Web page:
Nonetheless, there was friction within the PBII ecosystem. Asset owners perceived there was a lack of investable opportunities. Platforms could lower the barrier to opportunity discovery or mapping the market. It could promote innovation by allowing investors to express interest in a type of PBII and managers could then come forward to engage in dialogue. It could also lower the cost of entry by offering pooled solutions or sharing of due diligence costs. Another common concern was around conflict of interest. Asset owners could direct managers to the platform, which would have transparency around what investors were looking for. The asset owner could then limit meetings to those managers who were aligned on purpose to their own fund’s goals.

Asset managers had concerns around scaling up assets under management and capacity. By matching asset managers with investors who were specifically looking for opportunities aligned to their product range, the process of raising capital would be more efficient.

On the buy-side, scaling up opportunities for investment would also be improved. The platform could show a depositary of opportunities that exist, which met the manager’s screening criteria. Ultimately, the platform would allow those in need of capital and unsure where to go, to find a potential investor. The platform could help educate, how to meet the screening criteria and who they should approach.

To scale PBII, we needed a successful and inclusive platform which focused on learning, matching and sharing.

Breakout room discussions

During the breakout room discussions, our moderators (shown here) from Triple Point, our forum sponsor, and The Good Economy, asked the following questions:

How would an information platform help you with the challenges you face within the impact 

What types of information or features would be valuable for your role within the PBII ecosystem?

Our moderators shared the following key insights from their discussion rooms:

  • The quality of the data uploaded to the platform would ‘make or break it’ in terms of success. It was important to have some sort of independent policing of data to ensure integrity and quality and to avoid
    speculative ideas being aired.
  • There was an opportunity to help educate those seeking capital on how best to do that.
  • Key performance indicators (KPIs) were important - for example, return on investment, location, credit
    quality, local impact and carbon footprint.
  • There was a desire to see a link between the platform and regulatory reporting requirements such as the Taskforce for Climate-related Financial Disclosures (TCFD), Sustainable Finance Disclosure Regulation (SFDR) and EU taxonomy regulations.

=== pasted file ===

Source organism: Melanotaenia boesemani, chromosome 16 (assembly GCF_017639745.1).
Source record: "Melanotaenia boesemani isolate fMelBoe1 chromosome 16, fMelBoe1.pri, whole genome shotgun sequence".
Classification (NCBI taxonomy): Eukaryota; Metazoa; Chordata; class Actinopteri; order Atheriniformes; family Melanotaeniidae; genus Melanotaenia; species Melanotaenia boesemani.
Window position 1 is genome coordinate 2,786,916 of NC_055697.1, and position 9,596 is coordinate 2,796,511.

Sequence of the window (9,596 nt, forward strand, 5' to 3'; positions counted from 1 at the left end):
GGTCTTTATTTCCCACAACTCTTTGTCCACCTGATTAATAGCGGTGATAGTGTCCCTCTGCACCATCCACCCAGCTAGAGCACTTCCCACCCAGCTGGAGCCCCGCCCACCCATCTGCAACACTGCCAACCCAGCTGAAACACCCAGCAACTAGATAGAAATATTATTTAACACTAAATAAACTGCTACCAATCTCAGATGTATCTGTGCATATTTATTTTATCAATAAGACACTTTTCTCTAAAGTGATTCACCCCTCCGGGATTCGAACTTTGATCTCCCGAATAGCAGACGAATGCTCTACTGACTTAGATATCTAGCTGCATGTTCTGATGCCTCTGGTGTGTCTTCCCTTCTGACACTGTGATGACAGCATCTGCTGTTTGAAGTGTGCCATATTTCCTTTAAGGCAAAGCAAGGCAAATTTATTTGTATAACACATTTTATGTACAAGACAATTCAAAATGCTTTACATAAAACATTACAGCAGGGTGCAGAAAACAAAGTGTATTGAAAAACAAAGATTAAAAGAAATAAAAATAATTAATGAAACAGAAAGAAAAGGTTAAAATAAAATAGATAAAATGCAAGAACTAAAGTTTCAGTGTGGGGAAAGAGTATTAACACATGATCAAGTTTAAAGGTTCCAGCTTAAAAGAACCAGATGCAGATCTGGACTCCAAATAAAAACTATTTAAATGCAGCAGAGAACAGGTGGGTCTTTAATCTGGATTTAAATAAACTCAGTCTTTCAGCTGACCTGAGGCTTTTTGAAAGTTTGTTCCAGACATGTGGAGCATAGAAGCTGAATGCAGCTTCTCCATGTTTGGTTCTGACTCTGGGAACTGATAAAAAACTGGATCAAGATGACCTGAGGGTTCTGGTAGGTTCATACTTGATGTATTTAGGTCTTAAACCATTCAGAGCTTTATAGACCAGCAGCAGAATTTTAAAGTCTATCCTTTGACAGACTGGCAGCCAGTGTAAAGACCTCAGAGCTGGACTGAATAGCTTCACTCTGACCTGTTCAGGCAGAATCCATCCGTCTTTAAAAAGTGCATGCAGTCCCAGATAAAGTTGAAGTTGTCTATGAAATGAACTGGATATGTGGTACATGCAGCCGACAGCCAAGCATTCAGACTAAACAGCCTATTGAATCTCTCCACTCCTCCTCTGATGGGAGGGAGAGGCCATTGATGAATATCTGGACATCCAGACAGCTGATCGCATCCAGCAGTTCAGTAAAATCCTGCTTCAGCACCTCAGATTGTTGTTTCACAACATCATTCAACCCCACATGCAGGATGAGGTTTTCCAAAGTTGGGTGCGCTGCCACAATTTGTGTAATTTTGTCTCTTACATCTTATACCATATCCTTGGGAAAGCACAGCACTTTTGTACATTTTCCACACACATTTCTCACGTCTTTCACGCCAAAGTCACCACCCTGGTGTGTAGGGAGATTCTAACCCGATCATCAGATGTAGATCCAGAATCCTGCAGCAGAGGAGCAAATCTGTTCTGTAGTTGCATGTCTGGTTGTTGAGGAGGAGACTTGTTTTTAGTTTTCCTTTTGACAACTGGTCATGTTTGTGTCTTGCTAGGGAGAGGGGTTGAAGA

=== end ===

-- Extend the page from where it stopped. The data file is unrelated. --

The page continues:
• Asset owners were keen to see the track record of managers on the platform, so that they could understand the volatility of cashflows on the underlying investments. They also wanted a dialogue facility within the platform so that discussions around a particular opportunity could take place with like-minded investors.
  • The platform represented a great opportunity for standardisation in reporting.
  • It also represented an opportunity to map the universe, allowing new managers who were not as well known in the pension fund space to thrive. The idea of it becoming a clearing house for PBII deals was explored, with it potentially becoming a repository of opportunities that meet screening criteria.
  • There was an opportunity for other asset owners, such as faith-based organisations and charities, to join the platform, access information and share experiences.
  • The ability of the platform to facilitate pooling opportunities to allow scaling was seen as a positive.
  • The two-way feature of the platform was a positive – not just for asset owners looking for investment
    opportunities but also for originators of projects to be able to tap into capital and to help shape their projects to meet investor requirements from both a financial and impact perspective
  • Even with the platform, government or public money may still be needed for less viable opportunities to make them attractive to institutional investors.

Final remarks from our speakers

Callum Stewart of Hymans agreed that this was a platform that could make a difference in the mainstream as it grows. Shorter term success would be if an asset owner identified an opportunity via the platform that they wouldn’t otherwise have found. Connecting those with shared interests was also a key benefit. Longer term, success would be measured by improved data quality and having ready access to like-minded investors.

David Greenwood of The Good Economy was heartened that people wanted to have discussions on the platform. It was now a question of ironing out the details with a focus group and rolling the development out.

Forthcoming events

22 February 2021 – Afternoon tea discussion – Is LGPS investment in housing making a positive impact on communities, the environment and frontline services? – BMO Global Asset Management.  Please join us at 14.30 GMT for an afternoon tea with BMO Global Asset Management on the different types of residential investment available to LGPS and the impact these have. For more information see here.

23 February 2021 – Afternoon discussion – Investing in place – Impact Investing Institute.  Please join us, in partnership with the Impact Investing Institute, at 3.30 pm for a discussion on place-based impact investing by asset managers. For more information see here.

If you would be interested in joining or participating in the PBII Forum, please contact Charlotte O’Leary. To read a PDF version of this blog, please click the button below.